Dementia remains an important public health concern throughout the United States, with an explosion of cases in an aging population expected within the next few decades. Despite this, a new study suggests the rate of new cases of dementia may actually be decreasing.

Many experts believe the number of Americans with Alzheimer’s and other dementias will grow each year due to the swelling population of citizens who are 65 and older. They estimate that the number of people in this population with Alzheimer’s disease will reach 7.1 million by 2025 — a 40-percent increase from the 5.1 million affected in 2015. By 2050, this number could nearly triple to 13.8 million.

For the current study, researchers used data from the Framingham Heart Study (FHS), in which participants have been continuously monitored for the occurrence of cognitive decline or dementia since 1975. FHS collected data from exams, clinical records, interviews with family members, and examination of participants by neurologists and neuropsychologists.

The team looked at four periods of data — the 1970s, 1980s, 1990s, and 2000s. They observed a progressive decline in incidence of dementia at a given age, with an average drop of 20 percent per decade since the 1970s. The reduction was more prominent among a subtype of dementia caused by stroke and other vascular diseases, along with a decreasing impact of heart disease, which suggest the importance of stroke treatment and prevention of heart disease. The researchers also noted that the decline in dementia incidence was only observed in those with a high school education and above.

“Currently, there are no effective treatments to prevent or cure dementia; however, our study offers hope that some of the dementia cases might be preventable—or at least delayed—through primary (keep the disease process from starting) or secondary (keep it from progressing to clinically obvious dementia) prevention,” said Dr. Sudha Seshadri, corresponding author and neurology professor at Boston University School of Medicine and FHS senior investigator, in a statement. “Effective prevention could diminish in some measure the projected explosion in the number of persons affected with the disease in the next few decades.”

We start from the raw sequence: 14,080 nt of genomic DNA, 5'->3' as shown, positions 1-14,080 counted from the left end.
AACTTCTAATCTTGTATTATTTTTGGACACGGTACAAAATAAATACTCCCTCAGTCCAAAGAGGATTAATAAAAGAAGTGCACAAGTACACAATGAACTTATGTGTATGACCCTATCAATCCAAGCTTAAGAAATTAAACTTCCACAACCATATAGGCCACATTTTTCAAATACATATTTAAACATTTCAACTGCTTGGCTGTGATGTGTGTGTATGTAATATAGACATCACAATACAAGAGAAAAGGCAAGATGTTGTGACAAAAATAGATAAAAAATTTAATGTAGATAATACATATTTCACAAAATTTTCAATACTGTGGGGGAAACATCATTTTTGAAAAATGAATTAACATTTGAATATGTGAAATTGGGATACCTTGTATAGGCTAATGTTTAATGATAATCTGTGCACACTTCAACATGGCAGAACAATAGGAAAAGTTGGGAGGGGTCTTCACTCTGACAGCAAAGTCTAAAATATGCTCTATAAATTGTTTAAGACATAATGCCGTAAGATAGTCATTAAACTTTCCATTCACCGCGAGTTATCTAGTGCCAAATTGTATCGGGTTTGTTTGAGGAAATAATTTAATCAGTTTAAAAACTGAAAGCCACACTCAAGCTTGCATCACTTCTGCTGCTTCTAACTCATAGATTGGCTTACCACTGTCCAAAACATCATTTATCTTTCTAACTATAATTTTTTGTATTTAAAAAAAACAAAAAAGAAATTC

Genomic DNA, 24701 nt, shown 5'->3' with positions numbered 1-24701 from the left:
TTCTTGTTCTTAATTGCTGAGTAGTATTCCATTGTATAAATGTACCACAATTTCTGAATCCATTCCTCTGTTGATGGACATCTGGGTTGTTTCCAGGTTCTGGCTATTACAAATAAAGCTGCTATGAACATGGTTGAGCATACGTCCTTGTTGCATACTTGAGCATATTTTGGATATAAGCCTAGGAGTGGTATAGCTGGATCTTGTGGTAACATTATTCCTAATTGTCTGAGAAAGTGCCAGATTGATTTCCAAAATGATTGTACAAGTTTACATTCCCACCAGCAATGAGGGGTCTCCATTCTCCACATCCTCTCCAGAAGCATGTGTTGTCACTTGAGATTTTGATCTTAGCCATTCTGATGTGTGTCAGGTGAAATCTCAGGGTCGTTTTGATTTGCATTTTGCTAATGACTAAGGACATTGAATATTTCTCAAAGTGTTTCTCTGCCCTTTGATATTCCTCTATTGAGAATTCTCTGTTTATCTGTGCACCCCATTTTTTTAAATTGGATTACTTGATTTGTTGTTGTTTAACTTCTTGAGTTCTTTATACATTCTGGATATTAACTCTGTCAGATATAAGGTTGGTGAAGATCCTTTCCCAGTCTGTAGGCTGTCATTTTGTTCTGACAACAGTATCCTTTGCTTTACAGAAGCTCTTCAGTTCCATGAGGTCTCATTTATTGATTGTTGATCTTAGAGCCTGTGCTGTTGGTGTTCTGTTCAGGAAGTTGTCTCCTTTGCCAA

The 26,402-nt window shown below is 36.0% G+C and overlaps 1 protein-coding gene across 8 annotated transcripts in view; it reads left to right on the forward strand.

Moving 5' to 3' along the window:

The authors recognize that further studies are needed to extend the findings to populations other than those included in the FHS. Still, said Inserm Bordeaux research director Carole Dufouil, it’s likely better prevention and management of cardiovascular disease and stroke could help slow down the currently projected burden of dementia. This unfortunately doesn’t mean the number of persons with dementia will decrease anytime soon, since baby boomers are still aging and living longer.

Source: Satizabal C, Beiser A, Chouraki V, Chene G, Dufouil C, Seshadri S. Incidence of Dementia over three Decades in the Framingham Heart Study. The New England Journal of Medicine. 2016.